Automating processes in education

Automating processes in education

Public school teachers and administrators face unique challenges on a daily basis in and out of the classroom. Besides helping their students to the best of their ability, they are faced with piles of paperwork, items to grade and various guidelines to follow. This can be an overwhelming burden for those who joined the education industry to share their knowledge and give back to the next generation.

To ease the stress for teachers and administrators, some schools, from elementary to college, are adopting automating services. These include Robotic Process Automation (RPA) and Intelligent Automation (IA). They simplify repetitive tasks for educators so they can focus their time and energy not on the pile of paperwork on their desk, but instead on the students in front of them. Here are four ways educators can implement automation to save time:  

  1. Paperwork: Administrators process grades and report cards, admit new students, review applications and more. Many of these tasks can be automated with RPA, allowing administrators more time to focus on students themselves.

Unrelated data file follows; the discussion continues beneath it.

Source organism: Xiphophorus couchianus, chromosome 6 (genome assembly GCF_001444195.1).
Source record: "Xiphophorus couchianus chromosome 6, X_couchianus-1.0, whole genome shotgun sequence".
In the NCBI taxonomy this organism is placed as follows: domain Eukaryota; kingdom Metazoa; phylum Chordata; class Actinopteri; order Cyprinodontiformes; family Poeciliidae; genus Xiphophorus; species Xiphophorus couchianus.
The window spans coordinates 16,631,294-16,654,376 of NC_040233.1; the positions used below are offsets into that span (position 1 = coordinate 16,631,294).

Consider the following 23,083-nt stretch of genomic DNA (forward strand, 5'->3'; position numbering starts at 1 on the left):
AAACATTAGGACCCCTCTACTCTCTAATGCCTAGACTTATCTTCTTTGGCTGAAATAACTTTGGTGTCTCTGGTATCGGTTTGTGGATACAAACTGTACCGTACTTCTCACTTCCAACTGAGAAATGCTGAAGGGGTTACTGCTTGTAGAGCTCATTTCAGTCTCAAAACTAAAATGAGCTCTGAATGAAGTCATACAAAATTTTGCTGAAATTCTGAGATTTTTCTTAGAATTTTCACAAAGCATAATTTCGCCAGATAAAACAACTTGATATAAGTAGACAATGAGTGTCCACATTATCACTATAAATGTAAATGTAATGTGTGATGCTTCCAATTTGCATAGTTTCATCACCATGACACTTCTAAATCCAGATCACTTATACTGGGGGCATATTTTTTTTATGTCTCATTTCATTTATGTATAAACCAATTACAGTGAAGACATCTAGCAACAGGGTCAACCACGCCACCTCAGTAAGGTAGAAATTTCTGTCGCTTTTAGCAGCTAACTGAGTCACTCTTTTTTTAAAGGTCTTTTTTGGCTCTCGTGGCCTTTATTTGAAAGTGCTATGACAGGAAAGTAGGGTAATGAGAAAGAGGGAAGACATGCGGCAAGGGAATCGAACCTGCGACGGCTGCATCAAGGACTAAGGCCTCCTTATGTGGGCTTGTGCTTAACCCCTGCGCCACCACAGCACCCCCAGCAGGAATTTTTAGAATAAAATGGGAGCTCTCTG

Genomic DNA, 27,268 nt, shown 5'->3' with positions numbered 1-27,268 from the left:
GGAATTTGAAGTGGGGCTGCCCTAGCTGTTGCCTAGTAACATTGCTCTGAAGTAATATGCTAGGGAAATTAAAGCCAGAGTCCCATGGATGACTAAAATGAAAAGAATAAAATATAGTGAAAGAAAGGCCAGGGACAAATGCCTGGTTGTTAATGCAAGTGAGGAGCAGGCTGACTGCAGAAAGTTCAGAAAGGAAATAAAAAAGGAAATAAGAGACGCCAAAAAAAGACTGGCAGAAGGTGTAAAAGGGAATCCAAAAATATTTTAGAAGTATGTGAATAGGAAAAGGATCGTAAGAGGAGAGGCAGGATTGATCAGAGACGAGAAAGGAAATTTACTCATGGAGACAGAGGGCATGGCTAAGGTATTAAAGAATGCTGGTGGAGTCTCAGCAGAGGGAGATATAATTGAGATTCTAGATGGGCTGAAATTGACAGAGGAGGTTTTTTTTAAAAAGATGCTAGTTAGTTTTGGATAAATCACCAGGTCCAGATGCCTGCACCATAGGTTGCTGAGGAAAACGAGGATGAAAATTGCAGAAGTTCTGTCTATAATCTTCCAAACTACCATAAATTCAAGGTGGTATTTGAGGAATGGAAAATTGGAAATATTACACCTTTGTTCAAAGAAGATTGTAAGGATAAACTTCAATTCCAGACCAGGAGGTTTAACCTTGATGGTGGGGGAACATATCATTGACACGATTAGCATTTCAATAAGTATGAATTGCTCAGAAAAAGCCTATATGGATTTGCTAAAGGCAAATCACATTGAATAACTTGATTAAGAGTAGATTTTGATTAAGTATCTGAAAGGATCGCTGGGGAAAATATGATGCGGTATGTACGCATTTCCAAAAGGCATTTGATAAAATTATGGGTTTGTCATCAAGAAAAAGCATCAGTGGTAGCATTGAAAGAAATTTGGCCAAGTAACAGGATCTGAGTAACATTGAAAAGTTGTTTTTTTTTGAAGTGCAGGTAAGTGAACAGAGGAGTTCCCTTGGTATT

2. Scheduling: Administrators and teachers schedule classes and events before and throughout the school year. This can be tedious, especially when accommodating every student and their parents. This task can be automated with RPA, which allows the administrators and teachers to focus on student interactions.
  3. Grading: Teachers and instructors grade homework, quizzes, tests, papers and projects for all of their students. Some have assistants to help, but most do not. RPA can be utilized to grade smaller things, like homework assignments, quizzes and some portions of tests. This will allow teachers to spend more time outside of the classroom grading papers and projects, and less after-school time going over quizzes and homework. Plus, this process will allow students to receive feedback on their work faster.
  4. Registration assistance: Schools, particularly colleges, are often bogged down with phone calls, emails and in-person questions and requests just before classes start and during the first few weeks of class. Many of these phone calls and messages can be replied to with IA or chatbots. If the bot is unsure of an answer, it will forward the call or message to a person in the correct department. However, many of these questions are simple and easy to answer, freeing the staff to help students with complicated situations.

Teachers already using IA and RPA in the classroom feel like they are improving the quality of their work for their students. Plus, it saves them time, lowering the possibility of burnout, which benefits the students even more.

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